By and large, companies have found that there are three types of plans feasible for rehabilitating problem drinkers:

1) The community-oriented plan.
The problem drinker, after reporting to the company medical department, is referred to the local Alcoholism Information Center or clinic. These facilities are completely separated from-though may be partly supported by-the company. He then receives counseling and referral to AA, medical or psychiatric treatment, as indicated.

2) The Alcoholics Anonymous plan.
Here the problem drinker is first referred to the medical department for a complete physical checkup. After hospitalization, if necessary, he is turned over to members of AA, who urges attendance at several meetings. The man’s participation is purely voluntary, but since he has his company behind him, he is more likely to take action than if the suggestion came from either an outsider or a relative whose urgings might strike “too close to home.”

3) The company-integrated plan.
This works best with a large organization having many facilities at its disposal, not only medical, but recreational, legal, counseling, ties with community hospitals, loan services, rest homes, and other resources. Had Arthur Johnson belonged to such an organization, his drinking problem would have been recognized earlier; he would then have realized that others had the same troubles, that it was an illness that he could not fight alone. He could have been helped more easily.

The “False Bottom”

Not all problem drinkers can be rehabilitated, but most companies with active programs report success in well over 50 per cent. Company plans have one strong advantage over family efforts to help a drinker. Many alcoholics are not ready to admit their problem until they have hit absolute rock bottom, when they find themselves in the gutter (literally), in danger of losing homes and family, or in such poor physical condition that the next real bout may kill him. Companies, however, can provide a “false bottom”-usually the threat of firing the drinker from his job. This has proved effective in a countless number of cases-particularly when the alcoholic is detected early, and when the chances for his recovery are best.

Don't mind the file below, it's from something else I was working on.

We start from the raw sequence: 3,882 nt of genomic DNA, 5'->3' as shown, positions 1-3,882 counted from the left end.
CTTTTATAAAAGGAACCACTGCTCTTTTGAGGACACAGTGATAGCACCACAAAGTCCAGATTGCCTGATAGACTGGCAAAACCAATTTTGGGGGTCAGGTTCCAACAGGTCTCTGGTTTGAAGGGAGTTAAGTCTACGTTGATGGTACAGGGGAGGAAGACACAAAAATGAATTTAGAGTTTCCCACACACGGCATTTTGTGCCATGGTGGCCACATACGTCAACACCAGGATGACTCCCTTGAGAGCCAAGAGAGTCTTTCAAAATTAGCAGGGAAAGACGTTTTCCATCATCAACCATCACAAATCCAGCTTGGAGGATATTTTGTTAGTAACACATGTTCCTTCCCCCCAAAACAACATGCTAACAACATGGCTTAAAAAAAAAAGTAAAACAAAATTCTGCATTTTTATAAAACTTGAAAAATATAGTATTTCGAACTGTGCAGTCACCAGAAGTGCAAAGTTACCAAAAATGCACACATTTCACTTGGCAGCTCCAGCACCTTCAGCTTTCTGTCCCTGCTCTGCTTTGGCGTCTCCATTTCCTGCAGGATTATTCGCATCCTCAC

If you are concerned about your own drinking habits, check yourself by taking the test which appears on page 49. If a friend or a member of your family is a problem drinker, do not wait until the situation gets out of control. Visit, or write to, any one of the agencies listed above, right.

Even the children of an alcoholic parent can receive help, particularly through Alateen, a fast-mushrooming organization founded in 1957 by the teen-aged son of an alcoholic. Remember, above all, that love and understanding are needed in generous quantities. Though the alcoholic may be so gripped by his illness that his desire for the bottle has seemingly shoved aside all affection, responsibility, ambition, remember that, even more than ever, he needs the devotion and the help of his family-despite the many injuries and humiliations and hardships he may have inflicted on them.

Alcoholics Anonymous has a prayer, which is appropriate not only for problem drinkers but for families who have to share the problems:

“God grant me the serenity to accept the
things I cannot change,
the courage to change the things I can
and the wisdom to know the difference.”

If you have no drinking problems whatsoever, the agencies that deal with alcoholics still have some sensible advice for you: enjoy your drink-whether it be beer, wine, or liquor-in moderation. Recognize that alcoholism is a disease, not a disgrace.

Barriers Still to Be Broken

“Since no problem will be solved until it is recognized,” says Dr. Selden D. Bacon, one of the country’s outstanding authorities on alcoholism, “It is essential to view the barriers of irritation and mistrust commonly met in introducing the problem. The first barrier is that of traditional concepts…That alcoholics are weak-willed, morally disgraceful, and disgusting characters.”

Above all, remember that there is just as much need for good taste and etiquette in serving alcoholic drinks to others as there is with any other social activity engaged in. “Don’t force your guests to drink,” pleads the American Medical Association. “It is important for a host or hostess to realize that a certain unknown percentage of guests face the problem of alcoholism, and these people should be able to mingle with other guests , without self-consciousness or embarrassment.”